This election campaign has been somewhat different to most past campaigns. Traditionally, the Coalition campaigns on the economy and defence, while the Labor Party tenders its credentials on health and education.
However, this time around has seen a dearth of announcements across all portfolios, and from both parties.
Health care is no exception, despite COVID blowing out surgery wait times and a health-care workforce close to collapse.
Why are political parties and voters so apathetic to the health-care debate?
Health policy announcements so far
The Coalition promises to reduce out-of-pocket costs for medicines listed on the Pharmaceutical Benefits Scheme and will give more people access to the seniors’ health-care card. These policies are targeted at older Australians.
Labor has also promised to reduce out-of-pocket costs for pharmaceuticals and increase access to the seniors’ health-care card. It will introduce GP urgent care clinics and will support aged-care wage increases and mandating nurse time in residential care homes.
These are mostly promises to increase funding. No party has sought to engage in serious debate on reform, despite a long list of identified system issues and intense pressure points.
Why isn’t there more health-care debate?
It seems health care is just not as important to voters in this election.
That is not surprising when there are big issues at front of mind, such as climate change, cost of living increases, and rising interest rates.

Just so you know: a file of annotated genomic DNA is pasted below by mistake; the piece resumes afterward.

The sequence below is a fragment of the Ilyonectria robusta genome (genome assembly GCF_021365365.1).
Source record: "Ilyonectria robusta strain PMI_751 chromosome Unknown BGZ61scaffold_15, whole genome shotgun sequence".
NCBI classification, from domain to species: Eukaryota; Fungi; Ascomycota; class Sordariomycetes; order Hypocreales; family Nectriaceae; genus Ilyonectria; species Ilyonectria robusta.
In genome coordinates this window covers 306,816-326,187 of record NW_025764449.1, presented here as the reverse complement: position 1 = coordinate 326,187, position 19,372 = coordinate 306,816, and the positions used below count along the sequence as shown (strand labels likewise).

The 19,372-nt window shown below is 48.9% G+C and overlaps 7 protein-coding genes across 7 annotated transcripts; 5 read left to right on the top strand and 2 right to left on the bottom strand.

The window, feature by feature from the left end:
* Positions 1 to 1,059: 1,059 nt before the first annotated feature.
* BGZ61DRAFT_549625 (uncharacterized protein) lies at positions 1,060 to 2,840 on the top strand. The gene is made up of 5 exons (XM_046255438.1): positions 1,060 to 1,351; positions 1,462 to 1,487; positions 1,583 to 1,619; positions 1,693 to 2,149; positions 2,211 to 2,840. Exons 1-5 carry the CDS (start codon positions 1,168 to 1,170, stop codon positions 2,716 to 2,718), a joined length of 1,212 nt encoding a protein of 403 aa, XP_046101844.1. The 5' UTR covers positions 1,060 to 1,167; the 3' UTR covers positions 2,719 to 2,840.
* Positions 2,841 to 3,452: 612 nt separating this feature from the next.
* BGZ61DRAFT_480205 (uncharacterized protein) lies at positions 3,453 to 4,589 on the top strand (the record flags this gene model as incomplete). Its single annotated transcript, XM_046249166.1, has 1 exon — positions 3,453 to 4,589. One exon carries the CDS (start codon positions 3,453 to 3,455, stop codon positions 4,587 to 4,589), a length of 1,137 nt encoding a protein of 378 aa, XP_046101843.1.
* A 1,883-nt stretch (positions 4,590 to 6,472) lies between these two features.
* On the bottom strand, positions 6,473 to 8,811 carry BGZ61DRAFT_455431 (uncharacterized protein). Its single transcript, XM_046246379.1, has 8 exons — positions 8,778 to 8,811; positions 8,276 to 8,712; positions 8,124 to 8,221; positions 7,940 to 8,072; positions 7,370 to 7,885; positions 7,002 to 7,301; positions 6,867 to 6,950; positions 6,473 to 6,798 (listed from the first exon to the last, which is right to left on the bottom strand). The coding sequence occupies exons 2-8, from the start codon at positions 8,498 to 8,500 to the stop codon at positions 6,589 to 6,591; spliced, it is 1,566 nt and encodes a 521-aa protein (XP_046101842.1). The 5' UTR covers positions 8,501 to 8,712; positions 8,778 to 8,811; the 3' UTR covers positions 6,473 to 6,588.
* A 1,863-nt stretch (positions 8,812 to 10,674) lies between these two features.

Most people feel comfortable with the state of health care. A consumer sentiment survey found 84% of respondents were satisfied with the health services they received.
Parties are also hamstrung this election. Health care reform is expensive, and promising big spends when the budget is at a record deficit, opens the potential for being labelled fiscally irresponsible.
Labor seems to be low-balling its health policy given it leads the polls. It learned from the last election that proposing complex policy through campaign soundbites is risky, because it’s too easy to criticise step-change reform.
The Coalition launched its health campaign in the budget. It took a grassroots approach to wooing voters, with no big policy announcement but lots of smaller funding promises dispersed across electorates. Battling Labor on health in the election lead-up seems unattractive for the Coalition given its poor handling of vaccine purchasing and rollout.
But whoever wins, health care remains a problem that needs to be addressed.
Long surgery wait lists
People are waiting longer than ever before for public hospital elective surgery, with COVID blowing out waiting lists in 2020-21.
A key reason is the initial suspension of non-urgent elective surgery to deal with COVID in 2020.
Victorian waiting times were hardest hit. They experienced a threefold increase in the number of people waiting more than a year for elective surgery in 2020-21. New South Wales was hit next hardest, experiencing a twofold increase.
Non-urgent elective surgery was also suspended during the Delta and Omicron waves. These will have blown waiting times out further, which is not yet reflected in the data. All states and territories are still playing catch-up.
Most of Australia’s health workforce seem weary, demotivated and burned out. Some 92% of 431 clinicians surveyed in January 2022 agreed health-care workers have a right to feel abandoned by government.